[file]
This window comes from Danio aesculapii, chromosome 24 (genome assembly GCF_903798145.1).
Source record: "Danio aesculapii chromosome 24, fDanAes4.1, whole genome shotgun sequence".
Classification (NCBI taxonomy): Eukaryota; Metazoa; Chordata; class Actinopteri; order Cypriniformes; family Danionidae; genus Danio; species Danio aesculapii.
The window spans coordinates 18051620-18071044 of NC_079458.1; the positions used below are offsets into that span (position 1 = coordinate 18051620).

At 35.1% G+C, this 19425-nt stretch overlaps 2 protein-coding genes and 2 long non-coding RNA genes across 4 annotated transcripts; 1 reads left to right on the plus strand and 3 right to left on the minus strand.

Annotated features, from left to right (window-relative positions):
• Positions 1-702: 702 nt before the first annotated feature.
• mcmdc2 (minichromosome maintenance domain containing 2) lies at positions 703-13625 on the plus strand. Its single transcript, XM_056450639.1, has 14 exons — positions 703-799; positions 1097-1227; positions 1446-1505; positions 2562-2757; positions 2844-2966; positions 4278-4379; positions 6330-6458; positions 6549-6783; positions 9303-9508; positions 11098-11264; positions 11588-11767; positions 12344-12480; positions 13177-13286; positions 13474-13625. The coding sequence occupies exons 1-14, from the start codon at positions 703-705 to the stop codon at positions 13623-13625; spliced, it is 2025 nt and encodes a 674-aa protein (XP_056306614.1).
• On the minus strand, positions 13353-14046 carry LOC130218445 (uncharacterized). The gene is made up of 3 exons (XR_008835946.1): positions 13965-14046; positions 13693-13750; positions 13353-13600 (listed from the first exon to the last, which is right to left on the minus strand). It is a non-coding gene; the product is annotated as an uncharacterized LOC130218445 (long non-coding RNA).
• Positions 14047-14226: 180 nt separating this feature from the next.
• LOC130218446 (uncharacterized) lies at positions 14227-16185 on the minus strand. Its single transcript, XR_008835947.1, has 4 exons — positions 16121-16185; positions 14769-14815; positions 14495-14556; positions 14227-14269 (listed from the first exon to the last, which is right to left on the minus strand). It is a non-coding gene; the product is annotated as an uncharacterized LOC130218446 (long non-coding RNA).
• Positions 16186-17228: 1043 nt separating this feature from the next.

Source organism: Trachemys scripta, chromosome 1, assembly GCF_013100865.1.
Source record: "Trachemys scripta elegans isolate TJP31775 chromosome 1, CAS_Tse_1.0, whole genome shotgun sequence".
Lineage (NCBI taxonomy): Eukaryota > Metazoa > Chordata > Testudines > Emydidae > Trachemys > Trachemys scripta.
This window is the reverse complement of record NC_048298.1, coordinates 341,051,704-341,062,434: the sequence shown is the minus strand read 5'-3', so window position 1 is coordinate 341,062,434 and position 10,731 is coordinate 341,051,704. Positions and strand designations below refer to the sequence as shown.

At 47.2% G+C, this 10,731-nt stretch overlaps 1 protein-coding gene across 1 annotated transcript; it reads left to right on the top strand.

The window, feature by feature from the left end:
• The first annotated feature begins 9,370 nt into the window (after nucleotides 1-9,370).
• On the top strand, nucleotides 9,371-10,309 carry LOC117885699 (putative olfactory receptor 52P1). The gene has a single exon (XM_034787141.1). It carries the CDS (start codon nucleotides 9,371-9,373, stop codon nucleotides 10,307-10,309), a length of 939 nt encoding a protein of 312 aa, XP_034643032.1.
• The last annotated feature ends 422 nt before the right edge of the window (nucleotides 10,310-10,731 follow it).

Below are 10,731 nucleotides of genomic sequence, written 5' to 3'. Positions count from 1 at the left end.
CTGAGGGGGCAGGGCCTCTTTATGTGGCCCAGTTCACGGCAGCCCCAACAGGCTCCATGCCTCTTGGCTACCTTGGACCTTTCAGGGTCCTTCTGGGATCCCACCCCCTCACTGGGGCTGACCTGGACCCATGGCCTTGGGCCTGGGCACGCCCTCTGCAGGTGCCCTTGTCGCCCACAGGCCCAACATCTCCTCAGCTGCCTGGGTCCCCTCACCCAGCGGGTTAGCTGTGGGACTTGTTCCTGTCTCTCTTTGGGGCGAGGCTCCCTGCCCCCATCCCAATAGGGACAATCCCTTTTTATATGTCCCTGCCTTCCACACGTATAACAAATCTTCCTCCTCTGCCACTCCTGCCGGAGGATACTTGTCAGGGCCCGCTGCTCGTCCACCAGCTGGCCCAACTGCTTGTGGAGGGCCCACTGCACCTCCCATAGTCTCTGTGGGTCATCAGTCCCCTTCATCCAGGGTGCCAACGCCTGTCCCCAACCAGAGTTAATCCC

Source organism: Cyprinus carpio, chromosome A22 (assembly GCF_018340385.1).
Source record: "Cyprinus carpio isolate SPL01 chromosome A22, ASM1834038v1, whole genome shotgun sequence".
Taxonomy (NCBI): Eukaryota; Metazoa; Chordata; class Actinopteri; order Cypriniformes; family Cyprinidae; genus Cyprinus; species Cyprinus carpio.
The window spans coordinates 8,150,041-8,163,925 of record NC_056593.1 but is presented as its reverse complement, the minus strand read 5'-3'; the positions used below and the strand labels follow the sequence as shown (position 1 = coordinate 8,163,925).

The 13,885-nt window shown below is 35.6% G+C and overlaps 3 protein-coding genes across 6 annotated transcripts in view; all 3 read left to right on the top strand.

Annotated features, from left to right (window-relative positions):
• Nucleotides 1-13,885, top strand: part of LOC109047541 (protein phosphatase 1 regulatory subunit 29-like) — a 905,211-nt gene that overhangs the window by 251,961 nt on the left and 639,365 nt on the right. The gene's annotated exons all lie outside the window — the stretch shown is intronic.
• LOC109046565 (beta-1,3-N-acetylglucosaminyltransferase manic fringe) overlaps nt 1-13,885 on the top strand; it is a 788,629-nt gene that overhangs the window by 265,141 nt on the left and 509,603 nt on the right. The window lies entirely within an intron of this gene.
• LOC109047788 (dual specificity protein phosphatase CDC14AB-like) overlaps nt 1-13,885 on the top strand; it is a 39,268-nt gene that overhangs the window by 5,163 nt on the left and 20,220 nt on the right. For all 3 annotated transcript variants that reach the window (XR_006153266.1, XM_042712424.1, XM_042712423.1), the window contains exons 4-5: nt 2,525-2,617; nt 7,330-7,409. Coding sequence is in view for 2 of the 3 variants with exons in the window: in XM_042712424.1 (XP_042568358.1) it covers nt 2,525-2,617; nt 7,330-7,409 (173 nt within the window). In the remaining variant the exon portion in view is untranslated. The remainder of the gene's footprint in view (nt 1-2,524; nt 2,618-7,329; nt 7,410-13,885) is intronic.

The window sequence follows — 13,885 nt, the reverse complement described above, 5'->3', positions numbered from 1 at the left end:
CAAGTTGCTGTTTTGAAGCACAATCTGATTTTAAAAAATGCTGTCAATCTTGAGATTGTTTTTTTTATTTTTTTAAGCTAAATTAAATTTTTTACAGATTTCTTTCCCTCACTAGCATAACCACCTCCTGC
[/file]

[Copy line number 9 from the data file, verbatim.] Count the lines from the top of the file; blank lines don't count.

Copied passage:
• On the minus strand, positions 13353-14046 carry LOC130218445 (uncharacterized). The gene is made up of 3 exons (XR_008835946.1): positions 13965-14046; positions 13693-13750; positions 13353-13600 (listed from the first exon to the last, which is right to left on the minus strand). It is a non-coding gene; the product is annotated as an uncharacterized LOC130218445 (long non-coding RNA).